MyHeritage is hosting a 24 hour marathon of webinars at Legacy Family Tree Webinars, on March 12th and 13th.
The webinars begin at 3pm today, March 12, and conclude the tomorrow.
You can see the list of webinars, the times, and register on their web site. Registration is for the full day, but you can log in for only the webinars you want to see. Additionally, the webinars will be available for free for a week, so if you miss the one at 2am, or even at 2pm, you have a week to catch it before you’ll have to pay to see it.
There are webinars on Swedish, Dutch, Belgian, Australian and New Zealand records, as well as evidence and proof, name-changing ancestors, several on DNA, US census, and more.
Be sure to check out the list to see which ones apply to your own research and don’t miss your chance for more genealogy education.
We meant to send this message out earlier, but even if you don’t make it to the live version, you still have a week to watch.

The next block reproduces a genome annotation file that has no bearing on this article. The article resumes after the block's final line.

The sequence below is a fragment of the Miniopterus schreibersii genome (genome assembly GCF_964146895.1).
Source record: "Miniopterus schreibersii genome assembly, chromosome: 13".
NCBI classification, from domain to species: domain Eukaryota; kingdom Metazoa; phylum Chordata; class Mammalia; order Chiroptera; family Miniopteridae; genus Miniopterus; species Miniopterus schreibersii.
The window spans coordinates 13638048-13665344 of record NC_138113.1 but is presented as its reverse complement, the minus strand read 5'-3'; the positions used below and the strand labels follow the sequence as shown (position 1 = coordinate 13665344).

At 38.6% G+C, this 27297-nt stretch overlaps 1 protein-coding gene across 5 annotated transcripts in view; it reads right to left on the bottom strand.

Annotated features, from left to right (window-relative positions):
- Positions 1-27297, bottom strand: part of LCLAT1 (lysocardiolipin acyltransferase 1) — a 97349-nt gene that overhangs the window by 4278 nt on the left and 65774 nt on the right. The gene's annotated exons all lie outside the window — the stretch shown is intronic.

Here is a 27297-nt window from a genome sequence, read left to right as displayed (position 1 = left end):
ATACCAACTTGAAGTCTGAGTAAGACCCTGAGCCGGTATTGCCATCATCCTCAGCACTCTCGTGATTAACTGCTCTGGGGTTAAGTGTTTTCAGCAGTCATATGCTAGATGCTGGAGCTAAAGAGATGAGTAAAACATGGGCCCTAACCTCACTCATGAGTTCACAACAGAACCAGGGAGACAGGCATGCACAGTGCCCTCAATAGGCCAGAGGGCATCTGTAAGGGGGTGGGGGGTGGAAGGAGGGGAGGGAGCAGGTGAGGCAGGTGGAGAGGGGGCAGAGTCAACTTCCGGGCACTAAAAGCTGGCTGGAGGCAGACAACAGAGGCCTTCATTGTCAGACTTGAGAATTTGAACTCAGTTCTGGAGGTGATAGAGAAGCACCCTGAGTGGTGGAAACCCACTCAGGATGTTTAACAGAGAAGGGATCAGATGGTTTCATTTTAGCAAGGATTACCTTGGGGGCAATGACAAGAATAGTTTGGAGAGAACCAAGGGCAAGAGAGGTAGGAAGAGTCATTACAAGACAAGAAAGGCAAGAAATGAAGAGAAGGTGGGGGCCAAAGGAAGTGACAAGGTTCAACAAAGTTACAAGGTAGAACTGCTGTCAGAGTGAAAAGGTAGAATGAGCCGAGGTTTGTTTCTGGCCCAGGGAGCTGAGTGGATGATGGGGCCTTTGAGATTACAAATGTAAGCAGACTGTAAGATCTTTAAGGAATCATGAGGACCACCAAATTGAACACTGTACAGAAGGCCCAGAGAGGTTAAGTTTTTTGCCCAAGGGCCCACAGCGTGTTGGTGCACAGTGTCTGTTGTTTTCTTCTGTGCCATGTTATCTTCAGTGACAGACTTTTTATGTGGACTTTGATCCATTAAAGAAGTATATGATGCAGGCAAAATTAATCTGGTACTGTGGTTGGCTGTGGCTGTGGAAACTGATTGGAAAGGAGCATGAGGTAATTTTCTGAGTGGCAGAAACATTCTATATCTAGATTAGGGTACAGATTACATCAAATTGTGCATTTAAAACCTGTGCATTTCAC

If you have a certain number of genea-friends on social media, you may have already seen this, but we want to inform you about something that is currently going on in the genealogy world.
The US Citizenship and Immigration Services (USCIS, formerly the INS) has proposed an outrageous fee increase, raising the fees for a $65 search and the follow-up $65 record retrieval to $240 and $385 — a 492% increase.
What files does the USCIS have?
- Naturalization Certificate Files (C-Files), September 27, 1906 to March 31, 1956
- Alien Registration Forms (Form AR-2), August 1940 to March 1944
- Visa Files, July 1, 1924 to March 31, 1944
- Registry Files, March 1929 to March 31, 1944
- A-Files, April 1, 1944 to May 1, 1951
These are records that cannot be found anywhere else. NARA should have already received some of these files, which would make them easier for genealogists to access, but they have not been passed along as they should have been. And no genealogy organization has access to them or even to the indexes.
The USCIS has provided an opportunity for us to comment on the proposed rule that dramatically impacts the USCIS Genealogy Records Program.
You can read more about the rule proposal at https://www.recordsnotrevenue.com/ as well as see samples of some documents you may get from USCIS.